FX automation a gradual refinement of processes; now making headway into execution

Panelists at TradeTech FX Europe extol virtues of automation for FX trading and how trading processes will have to adapt to keep up.

The automation of the foreign exchange trading markets is continuing apace and focus is now starting to shift towards how it affects trading decision-making.

Panelists at this year’s TradeTech FX Europe conference said that while automation is now widespread in the industry for the benefits of cost reduction and increased efficiency, it is also becoming a more viable tool for optimising execution.

“There are various ways that we can think about automation; there is rule-based execution or straight-through processing, building that low-touch execution desk,” said David Shack, VP, FX technology at Fidelity Investments.

“Another aspect that thinking about how we can take a more complicated approach to deciding how and when to trade, looking for better trading outcomes by being able to take a more complicated process and run that more consistently across the desk, whether it is by picking the right time to trade or the right strategy to trade.”

This sentiment was echoed by Jil Sigelbaum, head of FXall at Refinitiv, who said that while the majority of automation is focused on the pre- and post-trade side, citing workflow management and order structuring to achieve best execution, it is “at-trade that is evolving most these days.”

“That’s where the majority of validation is coming into play, because we have more real-time data to use to come up with intelligent ways to trade,” she said.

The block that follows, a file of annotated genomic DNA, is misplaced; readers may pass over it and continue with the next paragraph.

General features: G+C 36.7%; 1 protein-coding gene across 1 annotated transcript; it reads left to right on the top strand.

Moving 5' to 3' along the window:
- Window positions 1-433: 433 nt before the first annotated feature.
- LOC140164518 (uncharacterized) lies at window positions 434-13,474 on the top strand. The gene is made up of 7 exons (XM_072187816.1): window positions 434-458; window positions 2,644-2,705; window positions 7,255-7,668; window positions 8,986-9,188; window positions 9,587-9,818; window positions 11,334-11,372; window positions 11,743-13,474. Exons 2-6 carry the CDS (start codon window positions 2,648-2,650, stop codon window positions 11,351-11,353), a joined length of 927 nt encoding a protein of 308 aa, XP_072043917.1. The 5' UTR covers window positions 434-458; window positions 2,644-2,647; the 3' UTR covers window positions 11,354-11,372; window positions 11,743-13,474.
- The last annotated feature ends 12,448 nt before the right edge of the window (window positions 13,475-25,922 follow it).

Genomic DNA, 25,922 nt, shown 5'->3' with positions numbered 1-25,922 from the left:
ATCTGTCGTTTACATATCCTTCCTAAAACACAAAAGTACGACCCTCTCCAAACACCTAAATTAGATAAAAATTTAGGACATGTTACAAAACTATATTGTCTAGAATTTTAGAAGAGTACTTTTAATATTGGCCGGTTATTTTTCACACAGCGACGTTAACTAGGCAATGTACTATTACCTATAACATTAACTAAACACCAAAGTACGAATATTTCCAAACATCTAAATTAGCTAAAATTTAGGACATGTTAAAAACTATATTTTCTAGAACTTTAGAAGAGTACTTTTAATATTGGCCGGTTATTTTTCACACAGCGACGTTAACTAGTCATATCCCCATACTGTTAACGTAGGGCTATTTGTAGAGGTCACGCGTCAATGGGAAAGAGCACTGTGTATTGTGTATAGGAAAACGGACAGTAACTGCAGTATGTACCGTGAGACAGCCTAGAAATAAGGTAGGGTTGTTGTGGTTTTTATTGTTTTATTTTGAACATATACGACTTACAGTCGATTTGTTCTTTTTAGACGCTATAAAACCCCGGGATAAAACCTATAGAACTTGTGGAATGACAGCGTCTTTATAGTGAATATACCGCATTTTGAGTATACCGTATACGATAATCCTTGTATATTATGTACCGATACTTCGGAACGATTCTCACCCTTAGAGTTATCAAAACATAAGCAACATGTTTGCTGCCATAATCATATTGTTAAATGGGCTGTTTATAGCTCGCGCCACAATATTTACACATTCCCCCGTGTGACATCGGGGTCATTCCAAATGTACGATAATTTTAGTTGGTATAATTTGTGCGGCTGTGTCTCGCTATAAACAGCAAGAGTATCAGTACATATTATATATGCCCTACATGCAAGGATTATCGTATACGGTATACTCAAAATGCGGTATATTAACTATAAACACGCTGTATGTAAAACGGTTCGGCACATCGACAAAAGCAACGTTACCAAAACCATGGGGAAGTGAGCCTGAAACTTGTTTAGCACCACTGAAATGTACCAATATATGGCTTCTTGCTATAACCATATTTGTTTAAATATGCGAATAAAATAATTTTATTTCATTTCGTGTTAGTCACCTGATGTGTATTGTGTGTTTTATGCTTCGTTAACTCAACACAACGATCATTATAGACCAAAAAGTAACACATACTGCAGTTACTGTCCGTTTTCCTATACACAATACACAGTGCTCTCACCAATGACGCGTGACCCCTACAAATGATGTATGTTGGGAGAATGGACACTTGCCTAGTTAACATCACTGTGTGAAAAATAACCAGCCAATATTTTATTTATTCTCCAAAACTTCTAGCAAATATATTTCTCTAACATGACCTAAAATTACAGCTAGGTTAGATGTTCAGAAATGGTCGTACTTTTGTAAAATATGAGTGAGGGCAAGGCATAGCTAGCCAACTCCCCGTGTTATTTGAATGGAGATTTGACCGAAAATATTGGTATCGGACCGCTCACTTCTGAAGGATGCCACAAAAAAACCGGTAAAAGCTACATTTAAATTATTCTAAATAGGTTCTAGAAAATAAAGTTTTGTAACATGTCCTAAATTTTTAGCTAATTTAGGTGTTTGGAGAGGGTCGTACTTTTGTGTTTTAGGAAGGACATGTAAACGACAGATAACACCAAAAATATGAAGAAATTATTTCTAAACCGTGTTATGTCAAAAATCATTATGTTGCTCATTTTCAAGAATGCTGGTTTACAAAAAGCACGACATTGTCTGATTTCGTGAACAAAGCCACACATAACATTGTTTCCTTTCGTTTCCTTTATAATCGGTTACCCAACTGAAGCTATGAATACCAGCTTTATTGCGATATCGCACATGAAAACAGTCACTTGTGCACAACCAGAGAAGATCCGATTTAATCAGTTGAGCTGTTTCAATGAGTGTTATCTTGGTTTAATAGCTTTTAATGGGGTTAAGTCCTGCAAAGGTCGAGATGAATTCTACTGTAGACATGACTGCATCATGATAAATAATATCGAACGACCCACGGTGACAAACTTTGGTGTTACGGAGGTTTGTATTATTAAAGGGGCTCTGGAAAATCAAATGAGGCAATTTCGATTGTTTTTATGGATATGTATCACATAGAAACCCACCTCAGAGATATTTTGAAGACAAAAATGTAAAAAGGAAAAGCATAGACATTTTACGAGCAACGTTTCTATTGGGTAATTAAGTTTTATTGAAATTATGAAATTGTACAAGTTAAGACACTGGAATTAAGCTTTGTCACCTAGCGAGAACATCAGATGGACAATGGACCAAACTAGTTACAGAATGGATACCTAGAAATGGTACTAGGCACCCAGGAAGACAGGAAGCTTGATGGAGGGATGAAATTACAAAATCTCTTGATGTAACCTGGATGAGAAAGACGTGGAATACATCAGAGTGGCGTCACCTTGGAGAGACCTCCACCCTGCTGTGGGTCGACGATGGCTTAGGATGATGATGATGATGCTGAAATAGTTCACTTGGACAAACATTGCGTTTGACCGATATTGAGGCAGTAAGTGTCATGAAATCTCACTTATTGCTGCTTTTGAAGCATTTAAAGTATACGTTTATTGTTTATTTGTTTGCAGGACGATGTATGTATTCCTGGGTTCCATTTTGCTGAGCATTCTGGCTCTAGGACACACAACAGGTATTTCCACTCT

Sigelbaum also raised the issue of the role of the human on the trading desk where automation taking hold, saying that there needs to be a level of trust from traders towards the automated systems they are using, particularly for execution, and that will take time to develop.

“Over time there will be less traders and machines will take over some of those tasks, but it won’t be complete, there will always be exceptions. We see it happening at the banks first; they have already been moving a lot of their trading to machines and I think that in five or ten years from now we will see that in every aspect,” she commented.

There was a common consensus among the panel that the role of the FX trader will have to evolve in the future alongside increasing levels of automation, with Ruben Costa-Santos, head of multi-asset class analytics at Virtu Financial, saying that traders will be given opportunities to spend more time with data and analytics to optimise their trading strategies as a result, while global head of foreign exchange electronic trading at Bloomberg, said that automation presented opportunities for improving scalability and optimisation of all trading processes, including the human element.